Rules and regulations for teens, part 3

Happy Monday, folks!  I had a lovely weekend, and hope everyone else did too.  Last week, I wrote about the primary concern of the teenage years to be rule-free by the time senior year roles around.  On Thursday I wrote about the general outlines of what a no-rules policy means.  On Friday I wrote about two-way respect, and how you’ve got to have it for a no-rules policy to work.  Today I want to talk about how parental guidance and influence happens in a no-rules situation.

First, realize that having a no-rules policy does not in any way imply a no-conversation policy.  You’re sharing a house, you need to talk – both about logistics and about your lives.  That’s what people who are in all kinds of relationships (friends, parent/child, family, etc.) do.

Second, realize that your children have already internalized and can speak very clearly to all of your values by the time they are teenagers.  So there’s very little need or usefulness in repeating or further reinforcing your values to your teenager.  It will only drive them away because they already know what your values are.  Now it’s your turn to listen and to hear your teenager’s process of finding his or her values (and sometimes there will be missteps in this process, but they will generally right themselves back onto a good path without you telling them to).

So you will listen to your teenager rather than telling your teenager what rules and regulations to follow.  You will ask him or her questions, encouraging critical thinking about social dynamics, life choices, and plans for the evening.  And then you’ll hear your teenager’s final decision.  This process actually works really, really well.  Often you have good points, and if you present them well within the context of a question, they will make an impact on your teenager.  Think a gentle version of the Socratic Method.  My Top Ten list for how to talk with teenagers about sex (or most other difficult issues) may also help.

But remember:  Your teenager will make mistakes.  Get used to the idea.  And then acknowledge that the teenage years are often a much easier time to make mistakes than young adulthood.  And remember that there are almost no missteps or mistakes that cannot be put right.  And you will be there, ready to support and help put right the mistakes your teenager makes – so she or he will not have to figure out how to put things right on their own, after they have already left home.  Showing your teenager how to make things right after a wrong is a major life lesson.  And it is a lesson that cannot be learned until mistakes and wrongs are made.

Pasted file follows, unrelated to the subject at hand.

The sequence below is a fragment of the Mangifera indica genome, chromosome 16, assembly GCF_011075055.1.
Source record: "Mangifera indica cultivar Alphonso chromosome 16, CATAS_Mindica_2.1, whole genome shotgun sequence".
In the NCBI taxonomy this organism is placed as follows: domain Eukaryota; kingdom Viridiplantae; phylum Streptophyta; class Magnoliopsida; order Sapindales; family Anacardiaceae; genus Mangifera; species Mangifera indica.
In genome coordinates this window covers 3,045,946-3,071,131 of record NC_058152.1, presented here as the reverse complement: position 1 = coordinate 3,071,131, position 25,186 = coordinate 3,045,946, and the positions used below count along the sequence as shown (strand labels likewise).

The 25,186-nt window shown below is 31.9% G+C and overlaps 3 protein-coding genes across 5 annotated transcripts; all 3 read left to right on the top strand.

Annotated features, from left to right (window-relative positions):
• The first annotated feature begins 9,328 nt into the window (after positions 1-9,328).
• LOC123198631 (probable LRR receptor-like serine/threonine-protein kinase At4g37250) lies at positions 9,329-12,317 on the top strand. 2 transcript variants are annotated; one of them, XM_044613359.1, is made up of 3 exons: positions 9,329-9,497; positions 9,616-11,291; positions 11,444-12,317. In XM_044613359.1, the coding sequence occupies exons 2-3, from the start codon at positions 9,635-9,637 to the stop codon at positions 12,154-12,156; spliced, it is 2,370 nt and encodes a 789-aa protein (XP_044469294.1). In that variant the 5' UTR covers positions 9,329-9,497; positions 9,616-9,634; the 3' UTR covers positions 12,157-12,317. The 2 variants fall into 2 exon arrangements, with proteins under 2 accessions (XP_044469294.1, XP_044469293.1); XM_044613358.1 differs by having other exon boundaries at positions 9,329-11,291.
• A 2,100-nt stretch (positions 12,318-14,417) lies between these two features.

About Karen Rayne

Dr. Karen Rayne has been supporting parents and families since 2007 when she received her PhD in Educational Psychology. A specialist in child wellbeing, Dr. Rayne has spent much of her career supporting parents, teachers, and other adults who care for children and teenagers.


  1. Love the post! I totally agree! I half-jokingly mock my more strict friends but you can’t know what they are going to do until they do something. Plus, you have spent your whole life with this kid, are you really that scared that if given an bit of freedom your kids will totally abandon everything you’ve taught them?

  2. […] One Question Rule Several weeks ago I wrote about using the Socratic method. And while I stand by what I said in that post, I realized through talking with several parents […]

  3. I read the wikipedia entry on the Socratic Method, and I think it is a terrible way to try to talk about important issues with a teenager. I mean, really:

    “The practice involves asking a series of questions surrounding a central issue, and answering questions of the others involved. Generally this involves the defense of one point of view against another and is oppositional. The best way to ‘win’ is to make the opponent contradict themselves in some way that proves the inquirer’s own point.”

    I have ‘fond’ memories of my own mother employing such a cop-out rhetorical device when I was a teenager. She’d ask an innocent sounding question, then follow up with more and more probing questions. Frankly, it would have been more fun to submit to half a dozen wedgies, so I would always terminate the conversation after question #2 in a mushroom cloud of profanities.

    Ahhh. Those were the days.

  4. Bob, You might be interested in reading my post from a few weeks after this where I qualify my point about using the Socratic Method. Here’s the link:

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